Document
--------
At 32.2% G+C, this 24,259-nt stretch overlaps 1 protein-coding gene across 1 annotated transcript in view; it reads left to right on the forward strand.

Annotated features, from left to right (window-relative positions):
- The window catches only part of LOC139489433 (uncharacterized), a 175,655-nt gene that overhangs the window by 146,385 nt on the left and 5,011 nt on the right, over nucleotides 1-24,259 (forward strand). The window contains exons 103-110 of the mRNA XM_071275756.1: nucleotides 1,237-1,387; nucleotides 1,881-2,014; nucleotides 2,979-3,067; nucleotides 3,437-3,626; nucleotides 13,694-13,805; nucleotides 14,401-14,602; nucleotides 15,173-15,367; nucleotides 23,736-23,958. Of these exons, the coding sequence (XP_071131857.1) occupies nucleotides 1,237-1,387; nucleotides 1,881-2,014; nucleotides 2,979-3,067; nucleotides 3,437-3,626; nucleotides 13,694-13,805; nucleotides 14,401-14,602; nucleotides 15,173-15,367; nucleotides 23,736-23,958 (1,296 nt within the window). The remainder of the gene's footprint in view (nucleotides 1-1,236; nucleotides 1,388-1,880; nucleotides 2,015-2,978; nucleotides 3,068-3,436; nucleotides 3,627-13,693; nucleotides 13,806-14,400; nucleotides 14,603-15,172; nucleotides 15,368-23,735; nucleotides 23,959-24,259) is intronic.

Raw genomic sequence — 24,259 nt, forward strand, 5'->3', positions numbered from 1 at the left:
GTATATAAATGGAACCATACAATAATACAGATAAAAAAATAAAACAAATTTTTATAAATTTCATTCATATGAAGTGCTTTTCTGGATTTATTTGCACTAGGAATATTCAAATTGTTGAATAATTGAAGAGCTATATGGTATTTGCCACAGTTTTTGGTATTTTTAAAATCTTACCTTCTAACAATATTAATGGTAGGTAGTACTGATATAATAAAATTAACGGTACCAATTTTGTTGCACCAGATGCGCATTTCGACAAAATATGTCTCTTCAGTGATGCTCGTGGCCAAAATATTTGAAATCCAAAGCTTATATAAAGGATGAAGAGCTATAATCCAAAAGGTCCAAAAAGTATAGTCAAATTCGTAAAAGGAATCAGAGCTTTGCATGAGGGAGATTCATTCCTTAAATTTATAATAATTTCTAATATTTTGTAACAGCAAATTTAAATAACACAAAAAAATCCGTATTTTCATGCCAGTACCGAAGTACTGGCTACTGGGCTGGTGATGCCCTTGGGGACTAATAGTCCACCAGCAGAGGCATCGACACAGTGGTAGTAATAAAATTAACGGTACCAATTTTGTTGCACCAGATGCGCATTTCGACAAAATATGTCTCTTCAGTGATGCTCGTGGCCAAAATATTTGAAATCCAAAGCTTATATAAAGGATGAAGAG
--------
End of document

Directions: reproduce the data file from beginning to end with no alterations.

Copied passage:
At 32.2% G+C, this 24,259-nt stretch overlaps 1 protein-coding gene across 1 annotated transcript in view; it reads left to right on the forward strand.

Annotated features, from left to right (window-relative positions):
- The window catches only part of LOC139489433 (uncharacterized), a 175,655-nt gene that overhangs the window by 146,385 nt on the left and 5,011 nt on the right, over nucleotides 1-24,259 (forward strand). The window contains exons 103-110 of the mRNA XM_071275756.1: nucleotides 1,237-1,387; nucleotides 1,881-2,014; nucleotides 2,979-3,067; nucleotides 3,437-3,626; nucleotides 13,694-13,805; nucleotides 14,401-14,602; nucleotides 15,173-15,367; nucleotides 23,736-23,958. Of these exons, the coding sequence (XP_071131857.1) occupies nucleotides 1,237-1,387; nucleotides 1,881-2,014; nucleotides 2,979-3,067; nucleotides 3,437-3,626; nucleotides 13,694-13,805; nucleotides 14,401-14,602; nucleotides 15,173-15,367; nucleotides 23,736-23,958 (1,296 nt within the window). The remainder of the gene's footprint in view (nucleotides 1-1,236; nucleotides 1,388-1,880; nucleotides 2,015-2,978; nucleotides 3,068-3,436; nucleotides 3,627-13,693; nucleotides 13,806-14,400; nucleotides 14,603-15,172; nucleotides 15,368-23,735; nucleotides 23,959-24,259) is intronic.

Raw genomic sequence — 24,259 nt, forward strand, 5'->3', positions numbered from 1 at the left:
GTATATAAATGGAACCATACAATAATACAGATAAAAAAATAAAACAAATTTTTATAAATTTCATTCATATGAAGTGCTTTTCTGGATTTATTTGCACTAGGAATATTCAAATTGTTGAATAATTGAAGAGCTATATGGTATTTGCCACAGTTTTTGGTATTTTTAAAATCTTACCTTCTAACAATATTAATGGTAGGTAGTACTGATATAATAAAATTAACGGTACCAATTTTGTTGCACCAGATGCGCATTTCGACAAAATATGTCTCTTCAGTGATGCTCGTGGCCAAAATATTTGAAATCCAAAGCTTATATAAAGGATGAAGAGCTATAATCCAAAAGGTCCAAAAAGTATAGTCAAATTCGTAAAAGGAATCAGAGCTTTGCATGAGGGAGATTCATTCCTTAAATTTATAATAATTTCTAATATTTTGTAACAGCAAATTTAAATAACACAAAAAAATCCGTATTTTCATGCCAGTACCGAAGTACTGGCTACTGGGCTGGTGATGCCCTTGGGGACTAATAGTCCACCAGCAGAGGCATCGACACAGTGGTAGTAATAAAATTAACGGTACCAATTTTGTTGCACCAGATGCGCATTTCGACAAAATATGTCTCTTCAGTGATGCTCGTGGCCAAAATATTTGAAATCCAAAGCTTATATAAAGGATGAAGAG